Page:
Council gave final approval to adopting the League of Kansas Municipalities’ Statement of Municipal Policy with 7 additional top legislative priorities not covered by LKM’s policy:

  • Non-Discrimination
  • Tax Policy & Dark Store Theory
  • Tax Lid Repeal
  • Addressing the Climate Crisis as a Public Policy Priority
  • Internet Sales Tax Collections
  • State Funding of Public Education
  • Local Control

This was not a unanimous vote. Four councilmembers voted nay, at least two of which because they believed PV should have their very own platform and not just adopt LKM’s. The other two: I didn’t catch why they were voting nay.

This was still a better outcome than last year, though, when the Council was tied 6-6 and the mayor broke the tie to approve the 2020 platform. When the new council was sworn-in in January 2020 (including me), we voted to ratify it, and it was ratified 10-2. The two nay votes then were also the two same nay votes from this year for which I didn’t catch their reasoning.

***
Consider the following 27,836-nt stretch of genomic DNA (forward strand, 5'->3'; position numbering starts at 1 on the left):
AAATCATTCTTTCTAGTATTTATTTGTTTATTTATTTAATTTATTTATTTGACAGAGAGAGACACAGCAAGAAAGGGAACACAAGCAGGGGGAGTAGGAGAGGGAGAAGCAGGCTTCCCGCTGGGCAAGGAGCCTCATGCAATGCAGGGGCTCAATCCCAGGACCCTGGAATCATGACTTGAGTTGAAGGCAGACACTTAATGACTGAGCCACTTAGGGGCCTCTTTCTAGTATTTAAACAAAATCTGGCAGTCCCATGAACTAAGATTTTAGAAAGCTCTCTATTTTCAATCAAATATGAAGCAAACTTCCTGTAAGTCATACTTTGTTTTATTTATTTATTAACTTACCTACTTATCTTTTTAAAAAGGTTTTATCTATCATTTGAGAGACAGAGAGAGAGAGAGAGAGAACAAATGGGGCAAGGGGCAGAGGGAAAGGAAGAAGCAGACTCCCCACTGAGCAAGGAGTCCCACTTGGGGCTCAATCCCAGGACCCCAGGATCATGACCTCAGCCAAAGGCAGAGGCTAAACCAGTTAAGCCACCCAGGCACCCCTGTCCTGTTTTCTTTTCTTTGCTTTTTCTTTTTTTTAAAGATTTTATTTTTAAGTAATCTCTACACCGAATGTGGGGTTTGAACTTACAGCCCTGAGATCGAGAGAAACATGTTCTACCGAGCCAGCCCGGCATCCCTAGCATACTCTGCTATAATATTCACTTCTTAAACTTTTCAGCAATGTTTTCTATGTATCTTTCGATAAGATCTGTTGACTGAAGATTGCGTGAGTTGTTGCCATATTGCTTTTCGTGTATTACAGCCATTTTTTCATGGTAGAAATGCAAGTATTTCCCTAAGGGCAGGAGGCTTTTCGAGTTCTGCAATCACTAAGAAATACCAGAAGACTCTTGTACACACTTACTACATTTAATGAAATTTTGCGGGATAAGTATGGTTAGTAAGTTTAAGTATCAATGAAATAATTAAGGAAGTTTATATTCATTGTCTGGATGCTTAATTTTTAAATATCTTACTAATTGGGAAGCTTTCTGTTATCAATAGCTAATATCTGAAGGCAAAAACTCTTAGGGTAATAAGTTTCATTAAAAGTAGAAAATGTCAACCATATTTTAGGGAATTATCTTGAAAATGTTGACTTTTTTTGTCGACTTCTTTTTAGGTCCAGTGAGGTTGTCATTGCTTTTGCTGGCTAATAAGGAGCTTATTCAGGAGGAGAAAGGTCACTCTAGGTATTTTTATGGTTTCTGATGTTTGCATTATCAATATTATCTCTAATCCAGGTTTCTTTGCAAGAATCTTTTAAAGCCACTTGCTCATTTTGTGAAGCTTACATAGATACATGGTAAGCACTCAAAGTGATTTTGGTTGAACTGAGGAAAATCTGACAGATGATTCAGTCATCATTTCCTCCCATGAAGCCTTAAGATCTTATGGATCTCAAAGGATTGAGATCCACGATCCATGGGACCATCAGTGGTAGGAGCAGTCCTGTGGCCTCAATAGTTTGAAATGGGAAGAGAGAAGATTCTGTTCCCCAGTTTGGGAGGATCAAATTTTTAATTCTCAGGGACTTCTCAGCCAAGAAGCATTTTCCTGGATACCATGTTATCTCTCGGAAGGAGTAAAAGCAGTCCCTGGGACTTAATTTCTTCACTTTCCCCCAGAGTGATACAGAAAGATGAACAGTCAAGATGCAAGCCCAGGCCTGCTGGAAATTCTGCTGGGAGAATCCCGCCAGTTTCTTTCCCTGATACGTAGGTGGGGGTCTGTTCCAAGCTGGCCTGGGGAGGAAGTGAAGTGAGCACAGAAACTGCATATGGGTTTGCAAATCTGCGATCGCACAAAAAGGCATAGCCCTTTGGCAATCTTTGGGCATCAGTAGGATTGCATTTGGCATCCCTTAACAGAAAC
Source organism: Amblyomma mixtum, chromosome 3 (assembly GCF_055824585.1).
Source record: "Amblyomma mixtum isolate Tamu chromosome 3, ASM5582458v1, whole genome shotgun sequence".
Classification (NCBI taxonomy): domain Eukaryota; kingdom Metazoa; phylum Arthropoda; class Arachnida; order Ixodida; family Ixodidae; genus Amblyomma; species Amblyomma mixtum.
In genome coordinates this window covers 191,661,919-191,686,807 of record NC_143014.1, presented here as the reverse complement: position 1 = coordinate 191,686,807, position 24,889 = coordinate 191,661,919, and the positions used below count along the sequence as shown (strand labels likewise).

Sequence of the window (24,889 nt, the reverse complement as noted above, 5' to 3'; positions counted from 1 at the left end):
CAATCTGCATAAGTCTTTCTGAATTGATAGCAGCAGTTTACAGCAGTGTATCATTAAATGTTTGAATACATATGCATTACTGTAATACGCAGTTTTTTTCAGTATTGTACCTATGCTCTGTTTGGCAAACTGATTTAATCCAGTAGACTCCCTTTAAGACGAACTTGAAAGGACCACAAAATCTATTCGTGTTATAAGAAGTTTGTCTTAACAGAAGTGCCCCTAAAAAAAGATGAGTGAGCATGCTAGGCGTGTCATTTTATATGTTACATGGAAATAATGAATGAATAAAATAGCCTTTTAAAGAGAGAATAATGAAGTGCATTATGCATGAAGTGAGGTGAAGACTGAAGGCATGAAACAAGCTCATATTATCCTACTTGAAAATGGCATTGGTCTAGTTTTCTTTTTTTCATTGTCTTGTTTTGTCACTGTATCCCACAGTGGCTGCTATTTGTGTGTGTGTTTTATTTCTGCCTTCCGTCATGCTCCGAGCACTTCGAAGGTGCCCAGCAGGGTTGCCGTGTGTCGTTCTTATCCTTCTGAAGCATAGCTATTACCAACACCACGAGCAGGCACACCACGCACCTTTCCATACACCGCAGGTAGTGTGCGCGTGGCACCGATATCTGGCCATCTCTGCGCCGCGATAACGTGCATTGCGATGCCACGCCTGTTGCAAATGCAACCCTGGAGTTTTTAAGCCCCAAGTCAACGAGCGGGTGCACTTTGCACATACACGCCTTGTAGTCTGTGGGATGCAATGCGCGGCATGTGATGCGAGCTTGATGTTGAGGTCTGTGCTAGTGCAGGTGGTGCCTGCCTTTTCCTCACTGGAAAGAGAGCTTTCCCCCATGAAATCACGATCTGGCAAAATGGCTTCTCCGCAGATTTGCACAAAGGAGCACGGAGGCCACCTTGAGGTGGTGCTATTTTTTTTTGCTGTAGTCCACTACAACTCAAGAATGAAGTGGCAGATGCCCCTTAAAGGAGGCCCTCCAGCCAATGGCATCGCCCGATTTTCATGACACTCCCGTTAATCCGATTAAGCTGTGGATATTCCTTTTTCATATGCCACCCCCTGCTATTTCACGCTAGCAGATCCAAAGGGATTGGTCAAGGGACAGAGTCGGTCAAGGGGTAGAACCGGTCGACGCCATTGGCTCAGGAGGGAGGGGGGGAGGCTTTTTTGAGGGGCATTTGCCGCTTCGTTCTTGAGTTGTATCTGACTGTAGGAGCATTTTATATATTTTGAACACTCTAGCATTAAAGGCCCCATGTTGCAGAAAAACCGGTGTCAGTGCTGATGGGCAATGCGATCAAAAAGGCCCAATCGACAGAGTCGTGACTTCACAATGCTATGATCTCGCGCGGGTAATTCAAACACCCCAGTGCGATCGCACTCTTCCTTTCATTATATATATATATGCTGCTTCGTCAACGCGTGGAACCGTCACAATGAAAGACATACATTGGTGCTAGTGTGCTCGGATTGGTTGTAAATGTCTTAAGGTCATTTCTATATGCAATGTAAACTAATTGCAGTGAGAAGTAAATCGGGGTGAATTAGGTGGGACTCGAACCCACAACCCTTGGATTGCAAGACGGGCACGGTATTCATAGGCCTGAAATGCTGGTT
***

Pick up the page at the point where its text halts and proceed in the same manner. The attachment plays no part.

Now, I know we don’t need unanimous votes on everything, but I’m also not going to be one to govern by passing anything I want with the barest minimum of a majority and just push things through that way. We, as councilmembers, are representing a relatively diverse group of people (no, not racially, but economically) and we need to work together to come to decisions that also represent that broad group of people. I know it’s more productive to meet people where they are and slowly earn their support, rather than forcing them outside their comfort zone too soon to meet you where you are. 🤷